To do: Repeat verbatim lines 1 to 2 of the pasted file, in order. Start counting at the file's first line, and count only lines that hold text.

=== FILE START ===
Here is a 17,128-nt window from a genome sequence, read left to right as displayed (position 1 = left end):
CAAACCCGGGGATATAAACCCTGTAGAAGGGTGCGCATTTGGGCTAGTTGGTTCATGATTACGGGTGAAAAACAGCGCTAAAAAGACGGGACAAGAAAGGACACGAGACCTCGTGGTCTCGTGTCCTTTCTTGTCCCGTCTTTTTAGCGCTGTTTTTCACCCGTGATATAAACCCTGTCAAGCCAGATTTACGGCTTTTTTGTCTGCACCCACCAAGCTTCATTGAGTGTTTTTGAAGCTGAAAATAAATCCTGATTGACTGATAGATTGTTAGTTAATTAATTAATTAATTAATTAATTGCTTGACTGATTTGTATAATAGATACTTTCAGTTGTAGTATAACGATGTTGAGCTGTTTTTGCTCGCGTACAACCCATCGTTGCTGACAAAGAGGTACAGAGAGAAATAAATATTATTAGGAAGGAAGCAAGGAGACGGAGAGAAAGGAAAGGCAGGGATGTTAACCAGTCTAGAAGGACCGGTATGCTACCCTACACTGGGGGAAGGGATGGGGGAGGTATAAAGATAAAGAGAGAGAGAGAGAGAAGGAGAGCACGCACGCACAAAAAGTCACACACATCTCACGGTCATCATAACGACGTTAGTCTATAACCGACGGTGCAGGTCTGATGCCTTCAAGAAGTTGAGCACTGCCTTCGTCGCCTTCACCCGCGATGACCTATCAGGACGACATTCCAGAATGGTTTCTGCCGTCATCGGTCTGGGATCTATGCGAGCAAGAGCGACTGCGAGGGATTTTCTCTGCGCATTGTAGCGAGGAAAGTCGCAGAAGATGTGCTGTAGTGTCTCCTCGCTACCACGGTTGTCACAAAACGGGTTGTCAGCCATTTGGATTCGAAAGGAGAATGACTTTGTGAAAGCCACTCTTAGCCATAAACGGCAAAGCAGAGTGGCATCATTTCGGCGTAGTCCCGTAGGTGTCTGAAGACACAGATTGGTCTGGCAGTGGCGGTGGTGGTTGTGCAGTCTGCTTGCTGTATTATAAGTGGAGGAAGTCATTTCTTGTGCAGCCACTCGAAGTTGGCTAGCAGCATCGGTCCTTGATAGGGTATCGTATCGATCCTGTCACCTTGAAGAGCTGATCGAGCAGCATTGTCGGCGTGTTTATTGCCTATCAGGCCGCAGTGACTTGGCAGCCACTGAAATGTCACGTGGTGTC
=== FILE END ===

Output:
Here is a 17,128-nt window from a genome sequence, read left to right as displayed (position 1 = left end):
CAAACCCGGGGATATAAACCCTGTAGAAGGGTGCGCATTTGGGCTAGTTGGTTCATGATTACGGGTGAAAAACAGCGCTAAAAAGACGGGACAAGAAAGGACACGAGACCTCGTGGTCTCGTGTCCTTTCTTGTCCCGTCTTTTTAGCGCTGTTTTTCACCCGTGATATAAACCCTGTCAAGCCAGATTTACGGCTTTTTTGTCTGCACCCACCAAGCTTCATTGAGTGTTTTTGAAGCTGAAAATAAATCCTGATTGACTGATAGATTGTTAGTTAATTAATTAATTAATTAATTAATTGCTTGACTGATTTGTATAATAGATACTTTCAGTTGTAGTATAACGATGTTGAGCTGTTTTTGCTCGCGTACAACCCATCGTTGCTGACAAAGAGGTACAGAGAGAAATAAATATTATTAGGAAGGAAGCAAGGAGACGGAGAGAAAGGAAAGGCAGGGATGTTAACCAGTCTAGAAGGACCGGTATGCTACCCTACACTGGGGGAAGGGATGGGGGAGGTATAAAGATAAAGAGAGAGAGAGAGAGAAGGAGAGCACGCACGCACAAAAAGTCACACACATCTCACGGTCATCATAACGACGTTAGTCTATAACCGACGGTGCAGGTCTGATGCCTTCAAGAAGTTGAGCACTGCCTTCGTCGCCTTCACCCGCGATGACCTATCAGGACGACATTCCAGAATGGTTTCTGCCGTCATCGGTCTGGGATCTATGCGAGCAAGAGCGACTGCGAGGGATTTTCTCTGCGCATTGTAGCGAGGAAAGTCGCAGAAGATGTGCTGTAGTGTCTCCTCGCTACCACGGTTGTCACAAAACGGGTTGTCAGCCATTTGGATTCGAAAGGAGAATGACTTTGTGAAAGCCACTCTTAGCCATAAACGGCAAAGCAGAGTGGCATCATTTCGGCGTAGTCCCGTAGGTGTCTGAAGACACAGATTGGTCTGGCAGTGGCGGTGGTGGTTGTGCAGTCTGCTTGCTGTATTATAAGTGGAGGAAGTCATTTCTTGTGCAGCCACTCGAAGTTGGCTAGCAGCATCGGTCCTTGATAGGGTATCGTATCGATCCTGTCACCTTGAAGAGCTGATCGAGCAGCATTGTCGGCGTGTTTATTGCCTATCAGGCCGCAGTGACTTGGCAGCCACTGAAATGTCACGTGGTGTC